Jersey to end banking secrecy for EU residents

By Gavin Scott

Jersey is to drop the withholding tax (“retention tax”) option under the EU Savings Tax Directive. It will be mandatory for financial institutions to automatically exchange information on their clients’ bank accounts, effectively bringing the era of banking secrecy to an end in the offshore centre.

The Council of Ministers announced in August that it will formally request the States of Jersey to implement compulsory automatic exchange information for EU savings tax agreements. The Council will bring legislation to the States as soon as possible to effect the change.

The official start date will be January 1 2015, though financial institutions will be allowed to start earlier if they wish to harmonise operations with those in Guernsey and Isle of Man.

The Savings Tax Directive came into force in July 2005. It was established to ensure that everyone living in the EU pays tax on their interest earnings to their country of residence regardless of whether they declare the income or not, thus ending the practice of ‘hiding’ capital in foreign bank accounts to receive tax free interest.

Each Member State is obliged to collect bank account data and forward it to the tax authority of the owner’s country of residence.

Third party signatories like the Channel Islands, Isle of Man and Switzerland were allowed to offer an alternative withholding tax option to clients. The initial tax rate was 15% but has increased to 35%.

Guernsey and the Isle of Man dropped the withholding tax option in July 2011, and now Jersey will do the same.

If you live in Portugal and have a savings account in Jersey, your bank will pass details about your bank account to the Portuguese tax authorities. This will be done automatically each year, regardless of whether the Portuguese authorities have requested information.

Your local tax authority will most likely compare the information received with that provided by you on your tax return. If you have not been declaring everything correctly they will probably look for payment of the outstanding tax plus interest and penalties.

The information exchanged under the Savings Tax Directive is:

• Your name, address and residency details

• Details of the source of the funds

• The amount of savings held

• The period to which it relates.

Currently, this applies to savings income. Over the coming years the Directive will be extended so information on the following will also be automatically exchanged:

• Life insurance products

• Pensions

• Employment income

• Directors’ fees

• Immoveable property – ownership and income

• Dividends

• Capital gains

• Royalties

On making the announcement, Jersey’s chief minister Senator Ian Gorst explained that Jersey had been waiting for the EU to clarify its position. Following the EU Council meeting in June and the G20 call in July for all jurisdictions to commit to automatic exchange of information, Jersey considers this is the right time to propose the change from the retention tax.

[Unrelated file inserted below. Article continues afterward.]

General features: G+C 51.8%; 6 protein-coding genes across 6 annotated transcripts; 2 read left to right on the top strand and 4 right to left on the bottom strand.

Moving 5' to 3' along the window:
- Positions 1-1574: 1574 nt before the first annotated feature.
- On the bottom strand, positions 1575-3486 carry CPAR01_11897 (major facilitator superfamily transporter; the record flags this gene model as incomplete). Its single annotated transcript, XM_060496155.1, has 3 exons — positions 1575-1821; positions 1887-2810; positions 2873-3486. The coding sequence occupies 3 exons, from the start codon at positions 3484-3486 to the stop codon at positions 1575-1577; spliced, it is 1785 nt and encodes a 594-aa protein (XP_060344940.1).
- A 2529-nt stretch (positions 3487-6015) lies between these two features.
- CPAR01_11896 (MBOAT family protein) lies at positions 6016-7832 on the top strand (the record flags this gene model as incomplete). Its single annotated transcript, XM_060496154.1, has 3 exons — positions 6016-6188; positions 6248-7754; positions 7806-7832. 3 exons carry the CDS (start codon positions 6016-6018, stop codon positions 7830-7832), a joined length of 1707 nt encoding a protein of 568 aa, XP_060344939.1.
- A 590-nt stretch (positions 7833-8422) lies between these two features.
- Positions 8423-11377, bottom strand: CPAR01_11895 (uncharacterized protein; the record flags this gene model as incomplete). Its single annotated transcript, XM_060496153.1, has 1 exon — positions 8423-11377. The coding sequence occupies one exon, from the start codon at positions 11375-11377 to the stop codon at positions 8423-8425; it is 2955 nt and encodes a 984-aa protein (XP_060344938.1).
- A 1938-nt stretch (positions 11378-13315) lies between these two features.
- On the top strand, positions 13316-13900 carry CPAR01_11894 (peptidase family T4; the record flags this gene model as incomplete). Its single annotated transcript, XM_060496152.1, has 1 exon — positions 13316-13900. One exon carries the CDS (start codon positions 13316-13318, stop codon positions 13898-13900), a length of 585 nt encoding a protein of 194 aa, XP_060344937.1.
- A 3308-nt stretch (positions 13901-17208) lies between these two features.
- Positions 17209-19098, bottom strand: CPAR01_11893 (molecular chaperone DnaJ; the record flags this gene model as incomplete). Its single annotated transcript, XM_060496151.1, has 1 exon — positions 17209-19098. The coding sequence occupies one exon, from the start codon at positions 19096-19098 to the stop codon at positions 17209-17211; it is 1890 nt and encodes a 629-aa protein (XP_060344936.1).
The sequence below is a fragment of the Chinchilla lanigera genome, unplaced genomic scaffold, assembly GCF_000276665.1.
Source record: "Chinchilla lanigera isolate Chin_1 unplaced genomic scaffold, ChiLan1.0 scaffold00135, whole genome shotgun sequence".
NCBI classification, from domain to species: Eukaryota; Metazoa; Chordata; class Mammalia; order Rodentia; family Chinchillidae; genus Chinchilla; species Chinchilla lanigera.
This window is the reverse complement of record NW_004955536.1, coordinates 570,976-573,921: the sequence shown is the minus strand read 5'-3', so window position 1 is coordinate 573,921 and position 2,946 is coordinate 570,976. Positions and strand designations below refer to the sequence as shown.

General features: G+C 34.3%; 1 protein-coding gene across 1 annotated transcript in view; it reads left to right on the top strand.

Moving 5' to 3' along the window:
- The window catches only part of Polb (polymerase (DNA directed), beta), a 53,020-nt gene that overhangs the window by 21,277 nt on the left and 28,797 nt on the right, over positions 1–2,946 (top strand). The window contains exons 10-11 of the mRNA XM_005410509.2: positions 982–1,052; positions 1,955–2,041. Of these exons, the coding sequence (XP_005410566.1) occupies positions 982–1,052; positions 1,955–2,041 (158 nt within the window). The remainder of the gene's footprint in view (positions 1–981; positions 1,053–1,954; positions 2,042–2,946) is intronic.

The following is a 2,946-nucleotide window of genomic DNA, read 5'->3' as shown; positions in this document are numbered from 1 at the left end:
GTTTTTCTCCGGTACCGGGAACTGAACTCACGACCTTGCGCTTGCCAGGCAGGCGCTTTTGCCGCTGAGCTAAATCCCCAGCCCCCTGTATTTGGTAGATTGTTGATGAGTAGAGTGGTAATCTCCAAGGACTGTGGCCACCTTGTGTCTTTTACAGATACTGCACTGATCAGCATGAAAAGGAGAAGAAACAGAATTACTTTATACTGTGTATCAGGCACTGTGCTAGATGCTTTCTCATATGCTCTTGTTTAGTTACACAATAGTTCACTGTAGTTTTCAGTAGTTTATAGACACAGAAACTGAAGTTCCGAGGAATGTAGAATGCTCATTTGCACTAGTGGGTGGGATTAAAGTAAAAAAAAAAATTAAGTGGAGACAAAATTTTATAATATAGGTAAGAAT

Geoff Cook, Chief Executive of Jersey Finance, the body tasked with promoting the finance industry, said that the timetable was sensible and reflected progress from the EU and wider G20 countries in supporting automatic exchange of information on a truly level playing field.

EU Tax Commissioner Algirdas Šemeta welcomed the news: “Automatic exchange of information has long been a cornerstone in the EU’s fight against tax evasion and is now set to become the international standard. It is the best way of ensuring that every country can collect the revenues it is rightfully due. I welcome Jersey’s decision to join the global move towards more openness and greater information exchange. This will help facilitate fairer and more effective taxation, in Europe and globally.”

This will be another tool for the Portuguese tax authorities to use in their fight against offshore tax evasion. It will help them collect unpaid taxes and ensure that foreign bank accounts are fully taxed in future.

Jersey is trying to shake off its ‘tax haven’ reputation. However it still remains on some countries’ blacklists, as is the case here in Portugal. Guernsey, the Isle of Man and Gibraltar are also on Portugal’s blacklist of territories that provide a more favourable tax regime.

This has consequences for taxpayers with assets in Jersey. Income and gains derived from assets held in any of the blacklisted territories are taxed at a penal rate of 35% here in Portugal, which is higher than the usual rates. Owning assets in the UK offshore centres is therefore not the most tax efficient way of holding your capital.

There are effective, fully legitimate tax planning arrangements available here in Portugal which can provide significant tax benefits for your investment income and wealth. You should seek professional advice on how best to structure your assets to be as tax efficient as possible.

||[email protected]

Gavin Scott, Senior Partner of Blevins Franks. Gavin has been advising expatriates on all aspects of their financial planning for more than 20 years. He has represented Blevins Franks in the Algarve since 2000. Gavin holds the Diploma for Financial Advisers.

Blevins Franks Financial Management Limited is authorised and regulated by the Financial Conduct Authority in the UK, reference number 179731. Where advice is provided overseas, via the Insurance Mediation Directive from Malta, the regulatory system differs in some respects from that of the UK. |